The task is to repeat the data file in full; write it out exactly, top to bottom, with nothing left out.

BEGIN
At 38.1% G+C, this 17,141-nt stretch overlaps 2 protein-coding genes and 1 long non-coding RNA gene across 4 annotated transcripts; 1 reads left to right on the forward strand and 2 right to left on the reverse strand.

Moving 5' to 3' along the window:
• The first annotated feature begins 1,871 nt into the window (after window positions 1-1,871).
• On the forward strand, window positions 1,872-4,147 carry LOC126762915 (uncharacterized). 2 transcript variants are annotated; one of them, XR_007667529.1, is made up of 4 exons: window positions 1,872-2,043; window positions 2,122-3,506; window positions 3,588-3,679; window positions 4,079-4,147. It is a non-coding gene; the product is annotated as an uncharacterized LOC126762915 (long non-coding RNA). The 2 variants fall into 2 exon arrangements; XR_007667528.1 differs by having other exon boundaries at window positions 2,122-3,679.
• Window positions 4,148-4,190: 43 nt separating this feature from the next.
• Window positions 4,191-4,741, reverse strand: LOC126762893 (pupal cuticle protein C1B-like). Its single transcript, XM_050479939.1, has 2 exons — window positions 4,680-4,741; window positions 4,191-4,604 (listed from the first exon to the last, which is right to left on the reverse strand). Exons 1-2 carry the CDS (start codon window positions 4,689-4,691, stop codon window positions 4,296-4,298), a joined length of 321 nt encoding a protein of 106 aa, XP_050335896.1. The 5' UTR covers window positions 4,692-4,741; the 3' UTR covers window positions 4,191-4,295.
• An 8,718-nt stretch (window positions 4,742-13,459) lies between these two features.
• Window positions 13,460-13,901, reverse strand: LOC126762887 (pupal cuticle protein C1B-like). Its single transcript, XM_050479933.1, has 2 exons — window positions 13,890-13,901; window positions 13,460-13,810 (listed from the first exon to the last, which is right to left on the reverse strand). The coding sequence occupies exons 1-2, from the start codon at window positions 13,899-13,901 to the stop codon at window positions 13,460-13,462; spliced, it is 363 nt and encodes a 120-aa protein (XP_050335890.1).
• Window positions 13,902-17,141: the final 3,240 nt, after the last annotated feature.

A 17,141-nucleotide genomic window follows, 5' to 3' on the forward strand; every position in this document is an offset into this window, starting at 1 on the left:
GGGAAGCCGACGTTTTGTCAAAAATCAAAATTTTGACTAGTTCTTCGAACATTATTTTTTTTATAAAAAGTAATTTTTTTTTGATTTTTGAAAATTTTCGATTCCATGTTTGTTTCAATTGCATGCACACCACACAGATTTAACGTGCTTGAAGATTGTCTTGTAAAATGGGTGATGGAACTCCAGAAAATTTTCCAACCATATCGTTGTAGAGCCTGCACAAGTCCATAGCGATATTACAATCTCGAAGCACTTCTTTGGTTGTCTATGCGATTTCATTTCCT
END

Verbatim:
At 38.1% G+C, this 17,141-nt stretch overlaps 2 protein-coding genes and 1 long non-coding RNA gene across 4 annotated transcripts; 1 reads left to right on the forward strand and 2 right to left on the reverse strand.

Moving 5' to 3' along the window:
• The first annotated feature begins 1,871 nt into the window (after window positions 1-1,871).
• On the forward strand, window positions 1,872-4,147 carry LOC126762915 (uncharacterized). 2 transcript variants are annotated; one of them, XR_007667529.1, is made up of 4 exons: window positions 1,872-2,043; window positions 2,122-3,506; window positions 3,588-3,679; window positions 4,079-4,147. It is a non-coding gene; the product is annotated as an uncharacterized LOC126762915 (long non-coding RNA). The 2 variants fall into 2 exon arrangements; XR_007667528.1 differs by having other exon boundaries at window positions 2,122-3,679.
• Window positions 4,148-4,190: 43 nt separating this feature from the next.
• Window positions 4,191-4,741, reverse strand: LOC126762893 (pupal cuticle protein C1B-like). Its single transcript, XM_050479939.1, has 2 exons — window positions 4,680-4,741; window positions 4,191-4,604 (listed from the first exon to the last, which is right to left on the reverse strand). Exons 1-2 carry the CDS (start codon window positions 4,689-4,691, stop codon window positions 4,296-4,298), a joined length of 321 nt encoding a protein of 106 aa, XP_050335896.1. The 5' UTR covers window positions 4,692-4,741; the 3' UTR covers window positions 4,191-4,295.
• An 8,718-nt stretch (window positions 4,742-13,459) lies between these two features.
• Window positions 13,460-13,901, reverse strand: LOC126762887 (pupal cuticle protein C1B-like). Its single transcript, XM_050479933.1, has 2 exons — window positions 13,890-13,901; window positions 13,460-13,810 (listed from the first exon to the last, which is right to left on the reverse strand). The coding sequence occupies exons 1-2, from the start codon at window positions 13,899-13,901 to the stop codon at window positions 13,460-13,462; spliced, it is 363 nt and encodes a 120-aa protein (XP_050335890.1).
• Window positions 13,902-17,141: the final 3,240 nt, after the last annotated feature.

A 17,141-nucleotide genomic window follows, 5' to 3' on the forward strand; every position in this document is an offset into this window, starting at 1 on the left:
GGGAAGCCGACGTTTTGTCAAAAATCAAAATTTTGACTAGTTCTTCGAACATTATTTTTTTTATAAAAAGTAATTTTTTTTTGATTTTTGAAAATTTTCGATTCCATGTTTGTTTCAATTGCATGCACACCACACAGATTTAACGTGCTTGAAGATTGTCTTGTAAAATGGGTGATGGAACTCCAGAAAATTTTCCAACCATATCGTTGTAGAGCCTGCACAAGTCCATAGCGATATTACAATCTCGAAGCACTTCTTTGGTTGTCTATGCGATTTCATTTCCT